Music that evolved in gothic cathedrals (lots of reverberation) has long notes with no key changes. Carnegie Hall and other similar rooms require texture. With discos, people made music to exploit the fantastic sound systems and people's need to dance. Rock music played in hockey arenas (the worst acoustics on the planet) must be straightforward with medium tempos. You get the idea. The music that is successful works perfectly for each venue.
With personal sound systems (starting with the Walkman in the 1970s then evolving into MP3 players such as the iPod), all of a sudden you can hear every single detail.Read more ›
What this book offers are fascinating musings, anecdotes and his personal thoughts (infused with his dry wit) on music that made it difficult to put the book down for any length of time. The writer of Psycho Killer discusses psychoacoustics (the study of how the brain perceives sounds), how Bing Crosby's love for golf advanced recording technology, and how the record companies' greed forced MTV to stop broadcasting videos and get into the reality TV business.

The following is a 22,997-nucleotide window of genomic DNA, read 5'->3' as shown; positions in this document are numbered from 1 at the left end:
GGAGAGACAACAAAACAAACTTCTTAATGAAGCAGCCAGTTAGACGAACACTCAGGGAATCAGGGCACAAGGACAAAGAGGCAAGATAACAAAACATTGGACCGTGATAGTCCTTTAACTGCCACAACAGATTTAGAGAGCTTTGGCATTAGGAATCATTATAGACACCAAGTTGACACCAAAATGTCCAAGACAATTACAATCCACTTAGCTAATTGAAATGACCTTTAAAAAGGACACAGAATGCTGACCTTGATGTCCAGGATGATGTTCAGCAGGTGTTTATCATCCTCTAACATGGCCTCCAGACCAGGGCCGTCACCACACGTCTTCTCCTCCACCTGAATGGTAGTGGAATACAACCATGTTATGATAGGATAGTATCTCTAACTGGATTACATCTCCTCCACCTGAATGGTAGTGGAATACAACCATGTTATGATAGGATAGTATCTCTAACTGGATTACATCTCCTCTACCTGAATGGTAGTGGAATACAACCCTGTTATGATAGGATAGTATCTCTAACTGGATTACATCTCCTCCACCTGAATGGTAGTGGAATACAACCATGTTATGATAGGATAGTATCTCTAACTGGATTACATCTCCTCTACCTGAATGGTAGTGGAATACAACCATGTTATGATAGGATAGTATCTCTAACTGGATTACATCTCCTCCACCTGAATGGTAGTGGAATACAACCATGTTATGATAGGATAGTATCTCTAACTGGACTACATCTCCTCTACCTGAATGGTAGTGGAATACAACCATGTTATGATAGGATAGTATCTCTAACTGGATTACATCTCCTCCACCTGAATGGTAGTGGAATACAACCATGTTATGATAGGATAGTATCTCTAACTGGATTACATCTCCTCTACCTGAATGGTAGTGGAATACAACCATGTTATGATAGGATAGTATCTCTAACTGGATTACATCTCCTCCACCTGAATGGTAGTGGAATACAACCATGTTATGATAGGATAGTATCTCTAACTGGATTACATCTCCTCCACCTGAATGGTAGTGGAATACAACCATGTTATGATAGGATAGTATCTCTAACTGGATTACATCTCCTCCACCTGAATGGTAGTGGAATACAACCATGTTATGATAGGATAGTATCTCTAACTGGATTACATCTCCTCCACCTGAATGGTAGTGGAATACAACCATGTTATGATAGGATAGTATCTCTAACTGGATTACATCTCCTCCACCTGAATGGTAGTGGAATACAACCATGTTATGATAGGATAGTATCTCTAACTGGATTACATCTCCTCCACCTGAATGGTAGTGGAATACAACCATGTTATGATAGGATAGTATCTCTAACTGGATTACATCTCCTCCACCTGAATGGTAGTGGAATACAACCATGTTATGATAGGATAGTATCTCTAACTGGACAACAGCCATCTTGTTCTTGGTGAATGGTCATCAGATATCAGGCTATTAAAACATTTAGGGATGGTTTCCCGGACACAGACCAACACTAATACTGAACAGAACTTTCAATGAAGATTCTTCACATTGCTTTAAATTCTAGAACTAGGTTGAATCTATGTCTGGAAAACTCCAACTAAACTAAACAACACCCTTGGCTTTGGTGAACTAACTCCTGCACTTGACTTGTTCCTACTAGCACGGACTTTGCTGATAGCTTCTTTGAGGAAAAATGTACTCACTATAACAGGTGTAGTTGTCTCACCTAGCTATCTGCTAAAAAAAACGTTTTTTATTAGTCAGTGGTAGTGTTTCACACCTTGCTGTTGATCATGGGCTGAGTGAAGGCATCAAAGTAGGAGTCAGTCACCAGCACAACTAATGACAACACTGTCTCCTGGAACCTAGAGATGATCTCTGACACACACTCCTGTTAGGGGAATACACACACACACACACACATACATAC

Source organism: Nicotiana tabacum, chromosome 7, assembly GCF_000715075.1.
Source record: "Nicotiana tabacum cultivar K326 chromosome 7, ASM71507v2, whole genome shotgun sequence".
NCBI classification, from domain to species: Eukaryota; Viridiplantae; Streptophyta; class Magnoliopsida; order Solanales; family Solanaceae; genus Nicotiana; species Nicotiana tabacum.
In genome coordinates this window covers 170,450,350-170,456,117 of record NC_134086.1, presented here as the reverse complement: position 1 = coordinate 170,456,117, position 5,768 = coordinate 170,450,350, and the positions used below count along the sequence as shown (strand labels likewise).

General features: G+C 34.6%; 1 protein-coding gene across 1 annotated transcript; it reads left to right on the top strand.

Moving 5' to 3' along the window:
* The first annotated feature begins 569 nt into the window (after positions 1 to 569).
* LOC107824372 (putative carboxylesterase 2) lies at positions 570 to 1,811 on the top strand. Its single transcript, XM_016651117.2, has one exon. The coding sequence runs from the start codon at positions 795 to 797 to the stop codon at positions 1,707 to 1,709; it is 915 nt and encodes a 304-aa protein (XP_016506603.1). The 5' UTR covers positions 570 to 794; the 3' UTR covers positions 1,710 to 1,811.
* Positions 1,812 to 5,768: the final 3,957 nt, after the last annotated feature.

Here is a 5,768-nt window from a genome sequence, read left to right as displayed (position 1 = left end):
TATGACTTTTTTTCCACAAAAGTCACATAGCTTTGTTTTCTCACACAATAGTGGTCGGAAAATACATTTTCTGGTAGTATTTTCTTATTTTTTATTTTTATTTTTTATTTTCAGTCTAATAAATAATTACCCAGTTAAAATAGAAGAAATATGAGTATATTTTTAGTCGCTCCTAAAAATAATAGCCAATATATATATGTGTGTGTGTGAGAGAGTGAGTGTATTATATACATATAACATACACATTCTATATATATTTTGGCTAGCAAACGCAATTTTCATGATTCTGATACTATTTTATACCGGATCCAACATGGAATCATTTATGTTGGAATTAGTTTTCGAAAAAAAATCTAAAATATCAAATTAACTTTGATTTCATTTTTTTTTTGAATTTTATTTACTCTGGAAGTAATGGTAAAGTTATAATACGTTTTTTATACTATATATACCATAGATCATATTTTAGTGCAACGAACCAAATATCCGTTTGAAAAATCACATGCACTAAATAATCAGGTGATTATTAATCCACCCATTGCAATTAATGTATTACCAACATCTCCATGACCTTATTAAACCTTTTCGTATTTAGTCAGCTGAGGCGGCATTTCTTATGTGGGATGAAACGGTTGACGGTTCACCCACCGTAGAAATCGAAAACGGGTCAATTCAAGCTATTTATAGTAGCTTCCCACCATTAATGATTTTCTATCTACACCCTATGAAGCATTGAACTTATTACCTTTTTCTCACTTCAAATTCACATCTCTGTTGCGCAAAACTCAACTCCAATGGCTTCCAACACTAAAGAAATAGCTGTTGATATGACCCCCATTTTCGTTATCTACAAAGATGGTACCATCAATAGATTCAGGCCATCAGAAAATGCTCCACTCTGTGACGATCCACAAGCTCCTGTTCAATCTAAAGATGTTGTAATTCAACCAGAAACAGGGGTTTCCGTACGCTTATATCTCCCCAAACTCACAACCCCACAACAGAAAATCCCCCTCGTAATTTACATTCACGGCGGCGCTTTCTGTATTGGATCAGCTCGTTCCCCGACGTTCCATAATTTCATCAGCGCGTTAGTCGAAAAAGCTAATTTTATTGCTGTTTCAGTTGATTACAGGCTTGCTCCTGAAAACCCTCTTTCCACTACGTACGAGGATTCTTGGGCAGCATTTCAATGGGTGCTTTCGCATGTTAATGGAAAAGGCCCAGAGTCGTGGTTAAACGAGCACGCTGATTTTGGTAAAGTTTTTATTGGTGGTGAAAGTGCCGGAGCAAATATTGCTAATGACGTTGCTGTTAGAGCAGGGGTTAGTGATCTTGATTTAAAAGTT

I think there are flaws in this book but from one of the most cerebral musicians working today, it is still a great read and one I'm telling every musician and music geek I know to read this book!
I claim, however, that in Chapter 9 he's faking it. For those who have not read this chapter, one premise is loosely that classical music is over-venerated, over-funded and that pop music is the true underdog: underfunded and never getting enough respect from critics especially for works emerging from amateur musicians. David writes: "I never got Bach, Mozart or Beethoven - and don't feel any worse for it".